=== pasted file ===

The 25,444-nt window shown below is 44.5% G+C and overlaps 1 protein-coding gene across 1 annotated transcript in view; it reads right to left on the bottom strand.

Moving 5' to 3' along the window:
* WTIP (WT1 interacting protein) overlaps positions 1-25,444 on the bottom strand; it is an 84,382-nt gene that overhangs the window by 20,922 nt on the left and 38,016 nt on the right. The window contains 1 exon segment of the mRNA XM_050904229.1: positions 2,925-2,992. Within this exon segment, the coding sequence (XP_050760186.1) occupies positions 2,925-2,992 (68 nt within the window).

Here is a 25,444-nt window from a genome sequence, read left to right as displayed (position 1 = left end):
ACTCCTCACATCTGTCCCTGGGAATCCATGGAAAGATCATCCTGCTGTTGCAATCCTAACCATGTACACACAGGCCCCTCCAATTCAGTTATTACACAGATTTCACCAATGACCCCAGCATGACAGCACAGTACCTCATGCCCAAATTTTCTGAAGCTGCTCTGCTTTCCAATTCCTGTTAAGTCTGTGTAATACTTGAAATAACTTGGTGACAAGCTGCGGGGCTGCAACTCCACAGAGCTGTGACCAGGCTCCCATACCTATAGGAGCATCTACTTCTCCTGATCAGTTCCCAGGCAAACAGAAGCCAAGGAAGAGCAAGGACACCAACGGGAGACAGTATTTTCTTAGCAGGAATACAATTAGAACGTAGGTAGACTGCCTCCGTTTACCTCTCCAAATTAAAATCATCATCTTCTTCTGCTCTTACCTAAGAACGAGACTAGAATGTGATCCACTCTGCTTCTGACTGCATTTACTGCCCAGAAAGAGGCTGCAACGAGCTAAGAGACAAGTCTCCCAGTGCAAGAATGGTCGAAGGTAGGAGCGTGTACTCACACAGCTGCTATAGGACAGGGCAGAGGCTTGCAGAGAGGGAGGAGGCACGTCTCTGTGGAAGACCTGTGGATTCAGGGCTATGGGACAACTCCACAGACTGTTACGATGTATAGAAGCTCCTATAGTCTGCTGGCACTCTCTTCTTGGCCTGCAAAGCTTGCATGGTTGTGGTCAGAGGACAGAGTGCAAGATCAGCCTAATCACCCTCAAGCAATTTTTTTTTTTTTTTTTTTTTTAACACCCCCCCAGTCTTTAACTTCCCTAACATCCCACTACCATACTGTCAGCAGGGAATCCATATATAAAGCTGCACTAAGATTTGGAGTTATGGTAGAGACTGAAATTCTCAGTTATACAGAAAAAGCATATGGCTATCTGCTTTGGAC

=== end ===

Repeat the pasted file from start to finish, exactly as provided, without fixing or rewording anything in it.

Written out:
The 25,444-nt window shown below is 44.5% G+C and overlaps 1 protein-coding gene across 1 annotated transcript in view; it reads right to left on the bottom strand.

Moving 5' to 3' along the window:
* WTIP (WT1 interacting protein) overlaps positions 1-25,444 on the bottom strand; it is an 84,382-nt gene that overhangs the window by 20,922 nt on the left and 38,016 nt on the right. The window contains 1 exon segment of the mRNA XM_050904229.1: positions 2,925-2,992. Within this exon segment, the coding sequence (XP_050760186.1) occupies positions 2,925-2,992 (68 nt within the window).

Here is a 25,444-nt window from a genome sequence, read left to right as displayed (position 1 = left end):
ACTCCTCACATCTGTCCCTGGGAATCCATGGAAAGATCATCCTGCTGTTGCAATCCTAACCATGTACACACAGGCCCCTCCAATTCAGTTATTACACAGATTTCACCAATGACCCCAGCATGACAGCACAGTACCTCATGCCCAAATTTTCTGAAGCTGCTCTGCTTTCCAATTCCTGTTAAGTCTGTGTAATACTTGAAATAACTTGGTGACAAGCTGCGGGGCTGCAACTCCACAGAGCTGTGACCAGGCTCCCATACCTATAGGAGCATCTACTTCTCCTGATCAGTTCCCAGGCAAACAGAAGCCAAGGAAGAGCAAGGACACCAACGGGAGACAGTATTTTCTTAGCAGGAATACAATTAGAACGTAGGTAGACTGCCTCCGTTTACCTCTCCAAATTAAAATCATCATCTTCTTCTGCTCTTACCTAAGAACGAGACTAGAATGTGATCCACTCTGCTTCTGACTGCATTTACTGCCCAGAAAGAGGCTGCAACGAGCTAAGAGACAAGTCTCCCAGTGCAAGAATGGTCGAAGGTAGGAGCGTGTACTCACACAGCTGCTATAGGACAGGGCAGAGGCTTGCAGAGAGGGAGGAGGCACGTCTCTGTGGAAGACCTGTGGATTCAGGGCTATGGGACAACTCCACAGACTGTTACGATGTATAGAAGCTCCTATAGTCTGCTGGCACTCTCTTCTTGGCCTGCAAAGCTTGCATGGTTGTGGTCAGAGGACAGAGTGCAAGATCAGCCTAATCACCCTCAAGCAATTTTTTTTTTTTTTTTTTTTTTAACACCCCCCCAGTCTTTAACTTCCCTAACATCCCACTACCATACTGTCAGCAGGGAATCCATATATAAAGCTGCACTAAGATTTGGAGTTATGGTAGAGACTGAAATTCTCAGTTATACAGAAAAAGCATATGGCTATCTGCTTTGGAC